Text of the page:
Monday, April 23, 2018

P is for Pride (of a Prince): Zelazny A to Z



  1. The consciousness of one's own dignity.
  2. Tthe quality of having an excessively high opinion of oneself or one's importance.
Two passages on pride from Nine Princes in Amber

"Look, I said I'm sorry," I told him. "What do you want me to do? Nobody got hurt and there was no damage."
    "They shouldn't turn goddamn drivers like you loose on die road!" he yelled. "You're a friggin' menace!"
    Random got out of the car then and said, "Mister, you'd better move along!" and he had a gun in his hand.
    "Put that away," I told him, but he flipped the safety catch off and pointed.
    The guy turned around and started to run, a look of fear widening his eyes and loosening his jaw.
    Random raised the pistol and took careful aim at the man's back, and I managed to knock his arm to the side
just as he pulled the trigger.
    It scored the pavement and ricocheted away.
    Random turned toward me and his face was almost white.
    "You bloody fool!" he said. "That shot could have hit the tank!"
    "It could also have hit the guy you were aiming at."
    "So who the hell cares? We'll never pass this way again, in this generation. That bastard dared to insult a Prince of
Amber! It was your honor I was thinking about."
    "I can take care of my own honor," I told him, and something cold and powerful suddenly gripped me and answered, "for he was mine to kill, not yours, had I chosen," and a sense of outrage filled me.
    He bowed his head then, as the cab door slammed and the truck took off down the road.
    "I'm sorry, brother," he said. "I did not mean to presume. But it offended me to hear one of them speak to you in such a manner. I know I should have waited to let you dispose of him as you saw fit, or at least have consulted with you."


    "Wait!" he cried out. "I spoke hastily. I don't want to lose your counsel, if nothing else. Stay with me, please. I will even apologize."
    "That is not necessary," I said, knowing what this thing means to a prince of Amber. "I'll stay. I think I can help you."

The overweening pride of the royal family is largely a characterization that was abandoned in later books, but I think it's interesting to examine how it informs the first one.

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Friday, April 20, 2018

O is for Orangutan: Zelazny A to Z



A large mainly solitary arboreal ape with long reddish hair, long arms, and hooked hands and feet, native to Borneo and Sumatra. The mature male develops fleshy cheek pads and a throat pouch.

The Black Throne isn't my favorite story by Roger Zelazny. It's not even my favorite collaboration of his with Fred Saberhagen. It's a Poe pastiche, but there is something there, and I'm glad I live in a world of where it exists.

Thursday, April 19, 2018

N is for Night: Zelazny A to Z

Night, Thing that Cried in the

In the days when I reigned
as Lord of Life and Death,
          says the Prince Who Was A Thousand,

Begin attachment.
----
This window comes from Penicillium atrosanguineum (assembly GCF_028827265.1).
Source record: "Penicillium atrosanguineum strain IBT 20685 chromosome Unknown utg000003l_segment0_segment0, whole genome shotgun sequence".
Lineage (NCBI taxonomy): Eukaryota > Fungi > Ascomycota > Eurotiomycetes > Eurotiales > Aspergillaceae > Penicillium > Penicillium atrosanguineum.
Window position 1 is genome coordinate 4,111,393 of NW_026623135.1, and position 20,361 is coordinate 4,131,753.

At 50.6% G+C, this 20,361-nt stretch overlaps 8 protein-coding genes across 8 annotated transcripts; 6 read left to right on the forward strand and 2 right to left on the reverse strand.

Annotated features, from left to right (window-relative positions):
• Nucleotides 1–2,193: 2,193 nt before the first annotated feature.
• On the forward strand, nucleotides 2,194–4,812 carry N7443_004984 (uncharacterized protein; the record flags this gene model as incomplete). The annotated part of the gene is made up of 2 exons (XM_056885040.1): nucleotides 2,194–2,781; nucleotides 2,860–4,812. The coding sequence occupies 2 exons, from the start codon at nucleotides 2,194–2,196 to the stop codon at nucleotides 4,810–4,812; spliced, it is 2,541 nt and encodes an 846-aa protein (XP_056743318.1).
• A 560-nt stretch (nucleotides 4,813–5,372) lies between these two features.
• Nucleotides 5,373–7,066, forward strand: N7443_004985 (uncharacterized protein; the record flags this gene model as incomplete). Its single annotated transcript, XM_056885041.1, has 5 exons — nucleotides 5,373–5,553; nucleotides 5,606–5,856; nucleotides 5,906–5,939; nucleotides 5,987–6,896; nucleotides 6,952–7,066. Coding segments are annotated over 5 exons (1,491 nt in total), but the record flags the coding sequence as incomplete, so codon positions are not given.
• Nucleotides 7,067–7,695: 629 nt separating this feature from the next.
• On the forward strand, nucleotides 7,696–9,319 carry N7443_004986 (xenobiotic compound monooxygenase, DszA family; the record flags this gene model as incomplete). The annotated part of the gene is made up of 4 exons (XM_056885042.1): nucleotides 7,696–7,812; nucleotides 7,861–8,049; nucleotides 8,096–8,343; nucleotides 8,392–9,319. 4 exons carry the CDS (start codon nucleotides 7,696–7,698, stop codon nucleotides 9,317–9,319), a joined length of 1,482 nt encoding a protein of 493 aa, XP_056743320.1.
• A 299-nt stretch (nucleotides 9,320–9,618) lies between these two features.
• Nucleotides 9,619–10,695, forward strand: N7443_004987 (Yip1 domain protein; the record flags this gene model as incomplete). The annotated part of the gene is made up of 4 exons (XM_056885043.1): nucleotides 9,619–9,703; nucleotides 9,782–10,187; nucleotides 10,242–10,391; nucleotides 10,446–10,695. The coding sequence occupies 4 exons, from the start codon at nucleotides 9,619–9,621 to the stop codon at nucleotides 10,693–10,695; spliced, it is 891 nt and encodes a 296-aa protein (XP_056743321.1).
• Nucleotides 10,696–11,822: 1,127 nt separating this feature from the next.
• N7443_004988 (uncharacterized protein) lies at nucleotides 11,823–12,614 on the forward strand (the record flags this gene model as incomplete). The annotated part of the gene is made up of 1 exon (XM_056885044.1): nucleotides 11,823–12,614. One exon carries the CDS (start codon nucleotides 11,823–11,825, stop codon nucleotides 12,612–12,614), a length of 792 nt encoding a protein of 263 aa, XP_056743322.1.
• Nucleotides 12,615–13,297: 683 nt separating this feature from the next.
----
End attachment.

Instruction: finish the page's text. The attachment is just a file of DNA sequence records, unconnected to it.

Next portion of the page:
in those days, at Man’s request,
did I lay the Middle Worlds within a sea of power,
tidal, turning thing,
thing to work with peaceful sea change
the birth,
designs upon them;

then all this gave
to Angels ministrant,
their Stations bordering Midworlds,
their hands to stir the tides.
And for many ages did we rule so,
elaborating the life,
tempering the death,
promoting the growth,
the shores of that great, great sea,
as more and more of the Outworlds
were washed by the curling,
crowned by creation's foam.

Then one day,
brooding on the vast abyss
of such a world, brave,
though dead, barren,
not then touched by the life,
         I roused some sleeping thing
with the kiss of the tide I rode.

M is for Merlin: Zelazny A to Z



1.) Son of Corwin and Dara and the protagonist in the second chronicles of Amber.
2.) A contemptibly obnoxious person.
3.) A stupid, irritating, or contemptible man.
4.) Paste-eater

Tuesday, April 17, 2018

L is for Lokapalas: Zelazny A to Z

Lokapāla, Sanskrit and Pāli for "guardian of the world", has different uses depending on whether it is found in a Hindu or Buddhist context.

In Hinduism, lokapāla refers to the Guardians of the Directions associated with the eight, nine and ten cardinal directions.

In Buddhism, lokapāla refers to the Four Heavenly Kings, and to other protector spirits, whereas the Guardians of the Directions are referred to as the 'dikpālas'.

The girl sat on the floor, a heap of various objects before her. She was scarcely more than a child, and she hugged a brown and white puppy and looked at Kubera with wide, frightened eyes, until he gestured and she smiled.
"Kubera," said Yama.
"Koo-bra," said the girl.
"She is my daughter," said Yama. "Her name is Murga."
"I never knew you had a daughter."
"She is retarded. She suffered some brain damage."
"Congenital, or transfer effect?" asked Kubera.
"Transfer effect."
"I see."
"She is my daughter," repeated Yama, "Murga."
"Yes," said Kubera.
Yama dropped to his knees at her side and picked up a block.
"Block," he said.
"Block," said the girl.
He held up a spoon. "Spoon," he said.
"Spoon," said the girl.
He picked up a ball and held it before her. "Ball," he said.
"Ball," said the girl.
He picked up the block and held it before her again. "Ball,"  she repeated.
Yama dropped it.
"Help me, Kubera," he said.
"I will, Yama. If there is a way, we will find it."
He sat down beside him and raised his hands. The spoon came alive with spoon-ness and the ball with ball-ness and the block with block-ness, and the girl laughed. Even the puppy seemed to study the objects.
"The Lokapalas are never defeated," said Kubera, and the girl picked up the block and stared at it for a long time before she named it.